If your idea of hell is having to endure the queues at the Frieze art fairs, think again. Across the river, at the Old Vic Tunnels, a more infernal artistic vision is on offer. Bedlam is the latest off-site installation from Steve Lazarides, the London gallerist who specialises in “outsider” art. It comprises work from his stable of artists, linked thematically by their nightmarish compositions. Like his previous two shows at the Tunnels, Lazarides expects it to attract healthy crowds during its 13-day stint. “Never, ever underestimate the general public’s desire for darkness,” he says, a little ominously.
The man whose blood-spattered logo – the effect is half-Dracula, half-Tarantino – adorns his galleries is in truth not very scary at all. His demeanour is friendly, even as he pores over a floor plan of the Bedlam exhibition, describing its less-than-wholesome contents with a cheery air. “I really think of this as the complete antithesis of the Frieze Art Fair,” he says breezily. “It is about chaos and pandemonium. Perfect themes for our time.”
Bedlam was the nickname given to the Bethlem Hospital for the mentally ill. In the 18th century its brutal practices included the admission of paying visitors to watch the “antics” of the patients. “A world gone mad,” says Lazarides, in a sideswiping parallel to the dangerous economic flux of our own time.
He says he has always been attracted to “dark and moody” art, which makes his gallery a perfect assembly point for the urban artist movement of the past decade. Bedlam includes specially commissioned works by the likes of Antony Micallef, Conor Harrington and 3D, aka the musician Robert del Naja of Massive Attack.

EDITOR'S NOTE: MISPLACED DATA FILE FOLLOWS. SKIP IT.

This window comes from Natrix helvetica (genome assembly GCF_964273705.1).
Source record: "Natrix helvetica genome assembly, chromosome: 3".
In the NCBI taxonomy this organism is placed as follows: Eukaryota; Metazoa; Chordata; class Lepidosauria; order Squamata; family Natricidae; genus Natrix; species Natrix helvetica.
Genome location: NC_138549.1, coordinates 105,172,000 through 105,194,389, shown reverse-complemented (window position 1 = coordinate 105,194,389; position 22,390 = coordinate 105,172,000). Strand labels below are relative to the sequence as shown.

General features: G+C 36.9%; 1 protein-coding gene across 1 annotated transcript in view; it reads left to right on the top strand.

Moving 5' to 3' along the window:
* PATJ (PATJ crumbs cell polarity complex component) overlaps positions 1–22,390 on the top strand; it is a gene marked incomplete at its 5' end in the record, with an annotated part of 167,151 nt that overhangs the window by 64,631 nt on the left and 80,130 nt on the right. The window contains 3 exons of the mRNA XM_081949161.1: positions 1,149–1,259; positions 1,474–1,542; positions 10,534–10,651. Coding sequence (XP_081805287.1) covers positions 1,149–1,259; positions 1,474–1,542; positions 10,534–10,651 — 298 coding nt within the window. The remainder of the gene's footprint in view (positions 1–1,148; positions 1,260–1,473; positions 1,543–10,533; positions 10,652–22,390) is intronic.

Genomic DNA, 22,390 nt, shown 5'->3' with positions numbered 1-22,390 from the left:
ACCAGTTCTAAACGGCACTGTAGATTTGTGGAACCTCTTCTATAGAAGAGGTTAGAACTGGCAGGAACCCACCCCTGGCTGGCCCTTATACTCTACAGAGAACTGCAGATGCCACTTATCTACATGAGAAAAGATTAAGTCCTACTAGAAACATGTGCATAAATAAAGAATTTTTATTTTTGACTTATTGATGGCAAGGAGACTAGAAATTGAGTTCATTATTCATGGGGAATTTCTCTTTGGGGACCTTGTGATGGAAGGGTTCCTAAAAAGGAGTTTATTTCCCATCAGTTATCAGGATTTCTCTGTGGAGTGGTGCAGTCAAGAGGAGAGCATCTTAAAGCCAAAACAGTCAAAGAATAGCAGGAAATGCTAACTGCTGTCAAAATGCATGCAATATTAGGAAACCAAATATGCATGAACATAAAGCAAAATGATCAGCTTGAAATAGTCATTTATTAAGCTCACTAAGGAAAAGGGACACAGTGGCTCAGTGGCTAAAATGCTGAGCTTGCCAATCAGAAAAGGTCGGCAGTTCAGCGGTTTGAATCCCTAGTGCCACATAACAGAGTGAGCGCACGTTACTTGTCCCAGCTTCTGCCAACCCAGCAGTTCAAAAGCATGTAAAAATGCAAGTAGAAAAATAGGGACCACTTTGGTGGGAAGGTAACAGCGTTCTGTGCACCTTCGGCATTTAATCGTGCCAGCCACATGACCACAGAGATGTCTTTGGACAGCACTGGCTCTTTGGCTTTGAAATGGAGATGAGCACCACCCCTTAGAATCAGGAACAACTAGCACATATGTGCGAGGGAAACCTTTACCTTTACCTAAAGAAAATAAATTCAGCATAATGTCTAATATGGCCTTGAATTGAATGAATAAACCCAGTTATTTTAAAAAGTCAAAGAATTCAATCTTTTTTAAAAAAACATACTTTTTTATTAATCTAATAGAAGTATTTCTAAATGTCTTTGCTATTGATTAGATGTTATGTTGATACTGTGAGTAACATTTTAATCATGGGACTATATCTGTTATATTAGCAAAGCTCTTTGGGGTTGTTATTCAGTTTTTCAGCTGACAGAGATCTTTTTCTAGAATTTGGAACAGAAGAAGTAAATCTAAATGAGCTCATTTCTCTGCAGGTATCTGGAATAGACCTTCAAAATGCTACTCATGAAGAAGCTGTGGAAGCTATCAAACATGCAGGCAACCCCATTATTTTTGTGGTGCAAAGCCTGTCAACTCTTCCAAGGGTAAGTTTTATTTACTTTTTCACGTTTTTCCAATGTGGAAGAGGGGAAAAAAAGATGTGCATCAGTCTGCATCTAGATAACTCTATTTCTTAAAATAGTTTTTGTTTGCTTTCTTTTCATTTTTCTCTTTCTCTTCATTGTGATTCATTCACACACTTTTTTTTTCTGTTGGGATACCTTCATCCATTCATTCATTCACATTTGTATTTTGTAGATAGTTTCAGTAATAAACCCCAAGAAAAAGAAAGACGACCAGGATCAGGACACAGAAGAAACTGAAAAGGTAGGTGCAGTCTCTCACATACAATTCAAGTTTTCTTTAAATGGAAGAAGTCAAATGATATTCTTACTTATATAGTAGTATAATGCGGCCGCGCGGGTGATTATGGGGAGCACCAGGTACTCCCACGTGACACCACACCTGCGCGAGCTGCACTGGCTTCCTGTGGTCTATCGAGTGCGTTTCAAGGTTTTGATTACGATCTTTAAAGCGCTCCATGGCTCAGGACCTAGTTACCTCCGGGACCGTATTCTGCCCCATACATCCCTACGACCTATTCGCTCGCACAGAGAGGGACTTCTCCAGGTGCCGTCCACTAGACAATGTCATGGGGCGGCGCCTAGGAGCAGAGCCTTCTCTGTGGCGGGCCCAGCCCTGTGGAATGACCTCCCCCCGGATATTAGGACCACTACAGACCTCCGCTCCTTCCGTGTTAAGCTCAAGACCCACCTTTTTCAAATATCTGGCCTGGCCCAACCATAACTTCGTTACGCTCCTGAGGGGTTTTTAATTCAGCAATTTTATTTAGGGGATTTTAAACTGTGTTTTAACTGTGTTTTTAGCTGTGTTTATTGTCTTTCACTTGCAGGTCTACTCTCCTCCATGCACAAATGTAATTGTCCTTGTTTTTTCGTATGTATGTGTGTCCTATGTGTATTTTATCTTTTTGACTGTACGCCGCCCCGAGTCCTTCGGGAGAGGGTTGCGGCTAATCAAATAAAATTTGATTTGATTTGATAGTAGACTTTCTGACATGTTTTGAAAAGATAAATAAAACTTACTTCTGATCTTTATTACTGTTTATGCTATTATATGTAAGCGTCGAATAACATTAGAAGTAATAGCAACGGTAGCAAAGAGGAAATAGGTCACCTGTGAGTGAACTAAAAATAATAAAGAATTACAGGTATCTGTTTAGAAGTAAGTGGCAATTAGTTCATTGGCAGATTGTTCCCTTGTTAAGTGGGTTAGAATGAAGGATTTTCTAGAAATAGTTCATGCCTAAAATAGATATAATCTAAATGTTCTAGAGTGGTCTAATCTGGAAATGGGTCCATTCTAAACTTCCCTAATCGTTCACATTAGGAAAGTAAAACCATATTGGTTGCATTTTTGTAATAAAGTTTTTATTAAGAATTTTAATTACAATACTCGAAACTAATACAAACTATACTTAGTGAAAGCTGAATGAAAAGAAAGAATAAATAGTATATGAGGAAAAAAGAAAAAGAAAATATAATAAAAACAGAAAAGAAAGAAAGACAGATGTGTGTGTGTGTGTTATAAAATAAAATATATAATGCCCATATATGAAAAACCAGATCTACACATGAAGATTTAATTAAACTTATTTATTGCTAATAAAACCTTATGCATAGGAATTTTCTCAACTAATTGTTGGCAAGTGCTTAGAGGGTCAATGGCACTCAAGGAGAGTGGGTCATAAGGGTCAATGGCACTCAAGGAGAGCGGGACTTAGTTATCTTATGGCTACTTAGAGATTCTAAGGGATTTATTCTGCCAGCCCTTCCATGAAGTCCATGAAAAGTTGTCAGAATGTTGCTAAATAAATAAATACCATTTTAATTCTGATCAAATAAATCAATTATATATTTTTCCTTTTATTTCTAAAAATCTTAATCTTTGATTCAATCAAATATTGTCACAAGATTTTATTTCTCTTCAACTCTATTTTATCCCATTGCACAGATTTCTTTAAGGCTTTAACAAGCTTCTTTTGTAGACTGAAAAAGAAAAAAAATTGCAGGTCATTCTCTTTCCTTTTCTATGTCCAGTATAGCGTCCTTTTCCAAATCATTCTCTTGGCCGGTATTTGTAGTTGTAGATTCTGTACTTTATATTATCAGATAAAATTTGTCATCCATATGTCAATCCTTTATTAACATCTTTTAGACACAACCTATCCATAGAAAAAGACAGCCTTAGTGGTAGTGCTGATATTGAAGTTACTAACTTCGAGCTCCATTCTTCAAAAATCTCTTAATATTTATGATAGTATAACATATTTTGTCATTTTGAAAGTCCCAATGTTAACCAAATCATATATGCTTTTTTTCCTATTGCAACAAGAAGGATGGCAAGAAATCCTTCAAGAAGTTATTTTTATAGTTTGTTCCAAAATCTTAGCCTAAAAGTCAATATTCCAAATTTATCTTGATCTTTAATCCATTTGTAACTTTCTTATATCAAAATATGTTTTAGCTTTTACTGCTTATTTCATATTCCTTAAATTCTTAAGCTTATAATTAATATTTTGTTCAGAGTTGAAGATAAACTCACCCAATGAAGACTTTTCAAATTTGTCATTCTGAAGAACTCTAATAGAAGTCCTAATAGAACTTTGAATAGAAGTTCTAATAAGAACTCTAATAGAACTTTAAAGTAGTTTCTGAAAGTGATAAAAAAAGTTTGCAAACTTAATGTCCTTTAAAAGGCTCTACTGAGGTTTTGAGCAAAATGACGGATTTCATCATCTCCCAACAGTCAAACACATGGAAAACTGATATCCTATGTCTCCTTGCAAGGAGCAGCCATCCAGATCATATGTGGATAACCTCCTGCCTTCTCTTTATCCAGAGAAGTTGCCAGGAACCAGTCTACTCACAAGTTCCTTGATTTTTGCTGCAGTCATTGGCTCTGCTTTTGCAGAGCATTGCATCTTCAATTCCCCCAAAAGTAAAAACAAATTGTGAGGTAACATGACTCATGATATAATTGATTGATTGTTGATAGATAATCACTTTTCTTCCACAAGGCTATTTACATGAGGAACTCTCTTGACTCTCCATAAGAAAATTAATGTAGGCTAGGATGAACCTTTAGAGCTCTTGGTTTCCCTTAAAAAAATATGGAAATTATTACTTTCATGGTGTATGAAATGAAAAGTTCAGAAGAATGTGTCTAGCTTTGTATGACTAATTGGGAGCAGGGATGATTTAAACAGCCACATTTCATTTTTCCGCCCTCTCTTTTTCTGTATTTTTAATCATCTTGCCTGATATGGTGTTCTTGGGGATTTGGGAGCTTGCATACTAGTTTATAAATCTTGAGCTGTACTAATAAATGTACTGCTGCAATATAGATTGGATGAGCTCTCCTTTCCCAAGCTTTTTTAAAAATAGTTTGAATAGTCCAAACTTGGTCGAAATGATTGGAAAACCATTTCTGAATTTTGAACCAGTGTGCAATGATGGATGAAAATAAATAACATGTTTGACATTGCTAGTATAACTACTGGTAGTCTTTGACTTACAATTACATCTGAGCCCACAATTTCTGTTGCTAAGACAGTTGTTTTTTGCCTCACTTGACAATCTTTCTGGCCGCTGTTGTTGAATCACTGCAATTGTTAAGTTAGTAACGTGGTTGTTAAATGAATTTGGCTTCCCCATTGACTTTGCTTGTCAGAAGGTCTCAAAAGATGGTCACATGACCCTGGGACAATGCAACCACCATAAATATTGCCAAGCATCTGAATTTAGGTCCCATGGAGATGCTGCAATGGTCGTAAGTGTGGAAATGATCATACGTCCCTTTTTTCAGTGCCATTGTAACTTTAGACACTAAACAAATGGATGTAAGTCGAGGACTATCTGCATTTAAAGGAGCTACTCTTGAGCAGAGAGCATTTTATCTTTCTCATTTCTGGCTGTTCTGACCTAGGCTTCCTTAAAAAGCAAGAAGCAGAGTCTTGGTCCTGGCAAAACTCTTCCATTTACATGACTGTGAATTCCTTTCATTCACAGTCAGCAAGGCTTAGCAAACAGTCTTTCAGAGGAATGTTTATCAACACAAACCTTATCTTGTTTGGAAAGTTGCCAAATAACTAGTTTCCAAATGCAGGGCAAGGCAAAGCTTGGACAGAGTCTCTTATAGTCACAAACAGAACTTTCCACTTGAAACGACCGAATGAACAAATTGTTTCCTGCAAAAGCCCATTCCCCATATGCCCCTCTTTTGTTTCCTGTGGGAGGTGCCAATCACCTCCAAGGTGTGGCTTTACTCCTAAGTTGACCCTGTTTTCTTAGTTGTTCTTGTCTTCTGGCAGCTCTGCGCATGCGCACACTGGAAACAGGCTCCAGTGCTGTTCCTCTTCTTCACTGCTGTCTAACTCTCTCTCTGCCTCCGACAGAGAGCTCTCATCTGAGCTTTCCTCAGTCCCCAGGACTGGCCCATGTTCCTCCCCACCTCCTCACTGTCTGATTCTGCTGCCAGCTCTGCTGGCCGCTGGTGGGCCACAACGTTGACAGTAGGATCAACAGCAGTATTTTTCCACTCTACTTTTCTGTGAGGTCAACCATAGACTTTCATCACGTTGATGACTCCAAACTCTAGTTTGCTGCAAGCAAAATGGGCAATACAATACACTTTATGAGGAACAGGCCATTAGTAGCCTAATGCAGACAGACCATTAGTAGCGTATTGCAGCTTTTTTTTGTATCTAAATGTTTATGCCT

Among the works are an installation featuring a three-hour film used by neuroscientists of an eyeball, and a spinning chair, based on an old therapy for mental illness (“they used to spin people around at 100 revolutions per minute, first in one direction and then another, and if they passed out it was considered a good sign,” he says incredulously).
Lazarides’s bottom-upwards rise to prominence reflects the common ground between contemporary art forms and popular culture themes that has characterised our times. He started his career as a commercial photographer (“I worked for [David] Bailey for two days and decided I hated it”) and then gave up creative work for five years, becoming a painter and decorator. He became a photo editor for the 1990s style magazine Sleaze Nation and met some of the artists of what was then the fledgling urban art movement, including its prominent star Banksy.
Those meetings inspired him to set up a website “to sell cheap, affordable art” at exactly the time that contemporary art was becoming a mass phenomenon. Today he has two galleries in London and another in Newcastle, while the website (www.theoutsiders.net) goes from strength to strength, with sales 60 per cent up on last year. “We have everybody buying from us, from shipping billionaires to those who have been with us from the beginning,” he says. But the average price remains at just £150.
There is a refreshing blast of irreverence in the descriptions of the work on offer at Lazarides’s outlets, an anti-curator language that suits its mischievous subjects. Micallef’s work is described as “Caravaggio meets Manga”, and the Banksy entry reflects sarcastically on the tension between underground status and material success: “Despite pleading not guilty to selling out, the artist concedes that he now does so from a bigger house than he used to.”